Grand Reopening for Alameda County Fire Station 34 fire station draws crowds

2 mins read

More than a hundred residents, neighbors & children attended the Saturday Alameda County Fire Station 34 Open House and BBQ. The event was held to celebrate the completion of the $1.35 million renovation and rehabilitation project that was part of The City of Emeryville’s 5-year Capital Improvement Program [PDF]. The Station had been closed since earlier this year due to a chronic roof leak issue that caused damage to the interior of the building. Construction was performed by Pacific-Mountain Contractors of Concord.


Photos: Bobby Lee & Cindy Warner

The roof, building walls, and windows of the 1989 constructed station had leaked over the years and led to mold in the interior of the building. In addition, the roof mounted HVAC unit was original to the building and was in need of a more energy-efficient replacement. Firefighters were housed in Station 35 on Hollis during this construction period.

Additional Fire Station renovations included:

  • Roof replacement
  • Waterproofing of window walls
  • ADA & Misc. code upgrades
  • New exercise room and expanded ergonomic kitchen
  • Improved acoustics
  • Rooftop solar panels
  • Repair of broken exterior clock

The addition of nostalgic pieces included some historic framed photographs, a collection of helmets as well as a reclaimed brass sign. It is one of only three firehouses remaining in the County with a functioning brass fire-pole. A demonstration of the pole in action was captured by SF Arts & Culture Examiner writer and Marina resident Cindy Warner on YouTube:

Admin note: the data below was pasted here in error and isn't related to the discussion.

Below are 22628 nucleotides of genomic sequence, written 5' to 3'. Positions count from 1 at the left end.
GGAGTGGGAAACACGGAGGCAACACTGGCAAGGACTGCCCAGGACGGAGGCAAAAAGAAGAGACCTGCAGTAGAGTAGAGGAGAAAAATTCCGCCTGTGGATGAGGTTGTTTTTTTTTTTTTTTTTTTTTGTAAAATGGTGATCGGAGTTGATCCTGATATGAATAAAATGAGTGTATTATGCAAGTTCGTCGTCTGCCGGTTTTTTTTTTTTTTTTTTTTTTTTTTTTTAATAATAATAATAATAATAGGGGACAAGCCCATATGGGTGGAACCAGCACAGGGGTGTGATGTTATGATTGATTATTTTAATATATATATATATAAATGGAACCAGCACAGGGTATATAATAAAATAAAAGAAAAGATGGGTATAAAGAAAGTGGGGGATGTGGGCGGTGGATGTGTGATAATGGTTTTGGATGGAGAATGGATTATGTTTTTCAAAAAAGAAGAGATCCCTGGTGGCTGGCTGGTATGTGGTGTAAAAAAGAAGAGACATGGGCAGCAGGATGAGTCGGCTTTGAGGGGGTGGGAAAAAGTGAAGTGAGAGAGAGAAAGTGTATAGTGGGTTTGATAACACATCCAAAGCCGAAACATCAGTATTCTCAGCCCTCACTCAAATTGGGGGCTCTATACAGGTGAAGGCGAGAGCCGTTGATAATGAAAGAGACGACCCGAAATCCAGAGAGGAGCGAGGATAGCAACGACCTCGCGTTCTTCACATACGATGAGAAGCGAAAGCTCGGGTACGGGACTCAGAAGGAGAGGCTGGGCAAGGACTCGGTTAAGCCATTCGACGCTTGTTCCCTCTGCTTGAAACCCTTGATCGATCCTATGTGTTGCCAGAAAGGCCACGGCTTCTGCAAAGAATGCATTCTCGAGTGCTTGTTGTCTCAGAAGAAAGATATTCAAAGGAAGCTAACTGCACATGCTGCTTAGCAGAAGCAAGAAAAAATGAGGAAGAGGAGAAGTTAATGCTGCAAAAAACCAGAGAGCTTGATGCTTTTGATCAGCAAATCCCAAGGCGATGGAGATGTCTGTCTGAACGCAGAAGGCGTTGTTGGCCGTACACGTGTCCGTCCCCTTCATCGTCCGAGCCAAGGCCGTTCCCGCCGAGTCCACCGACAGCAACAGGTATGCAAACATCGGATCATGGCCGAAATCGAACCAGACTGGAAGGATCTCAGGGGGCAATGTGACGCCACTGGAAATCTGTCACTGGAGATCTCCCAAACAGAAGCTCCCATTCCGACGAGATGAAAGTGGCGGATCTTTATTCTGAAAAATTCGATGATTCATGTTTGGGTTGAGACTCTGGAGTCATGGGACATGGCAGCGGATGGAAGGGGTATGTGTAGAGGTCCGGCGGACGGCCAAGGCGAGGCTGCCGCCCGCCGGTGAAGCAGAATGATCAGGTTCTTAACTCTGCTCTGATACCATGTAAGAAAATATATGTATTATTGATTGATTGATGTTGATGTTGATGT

[youtube id=”ZLxO_1y6oGQ” width=”620″ height=”360″]

Because of its Bayfront location, Engine 34 also employs a Bay Watch and water rescue service conducting maritime emergencies of windsurfers, kiteboarders and sailors in peril. According to a spokesperson, the Firehouse is amongst the most sought-after assignments in Alameda County. The acting Captain of Station 34 is Michael Blair.

The Emeryville Fire Department was consolidated with Alameda County Fire in 2012 at the recommendation of a task force to improve services and cut costs with the blessing of the Firefighters Union.


Follow @AlamedaCoFire on Twitter for news and updates.

Bay Watch Engine 34, new Emeryville fire station, hosted open house and BBQ


By SF Arts & Culture Examiner writer Cindy Warner

The firehouse doors of Captain Michael Blair and Bay Watch Engine 34 opened to the public on a gorgeous Saturday afternoon along the shoreline in Emeryville for the Firehouse Tour, with the firemen themselves leading tours and including Probationary Firefighter David Caovilla. Caovilla said some calls go well and some go badly but for today the firemen in uniform opened their home away from home to the public and hosted a BBQ in the yard overlooking the water. It felt more like a summer rental and having the neighbors over for hotdogs and chips. Except for the clean shaven young men in immaculate uniforms and physical condition. And the gleaming trucks with open doors and toddlers inside wearing black plastic fire helmets. One little girl raised her hand with enthusiasm to volunteer at the fire pole demonstration and said she could make crepes in the fire house kitchen. The video captures Probationary Firefighters Christian Randall and David Caovilla demonstrating, Caovilla in action.

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Rob Arias

is a third generation Californian and East Bay native who lived in Emeryville from 2003 to 2021. Rob founded The E'ville Eye in 2011 after being robbed at gunpoint and lamenting the lack of local news coverage. Rob's "day job" is as a creative professional.

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